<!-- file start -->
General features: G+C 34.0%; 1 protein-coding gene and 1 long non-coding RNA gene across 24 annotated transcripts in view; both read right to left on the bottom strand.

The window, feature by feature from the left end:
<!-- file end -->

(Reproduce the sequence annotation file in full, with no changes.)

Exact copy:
General features: G+C 34.0%; 1 protein-coding gene and 1 long non-coding RNA gene across 24 annotated transcripts in view; both read right to left on the bottom strand.

The window, feature by feature from the left end: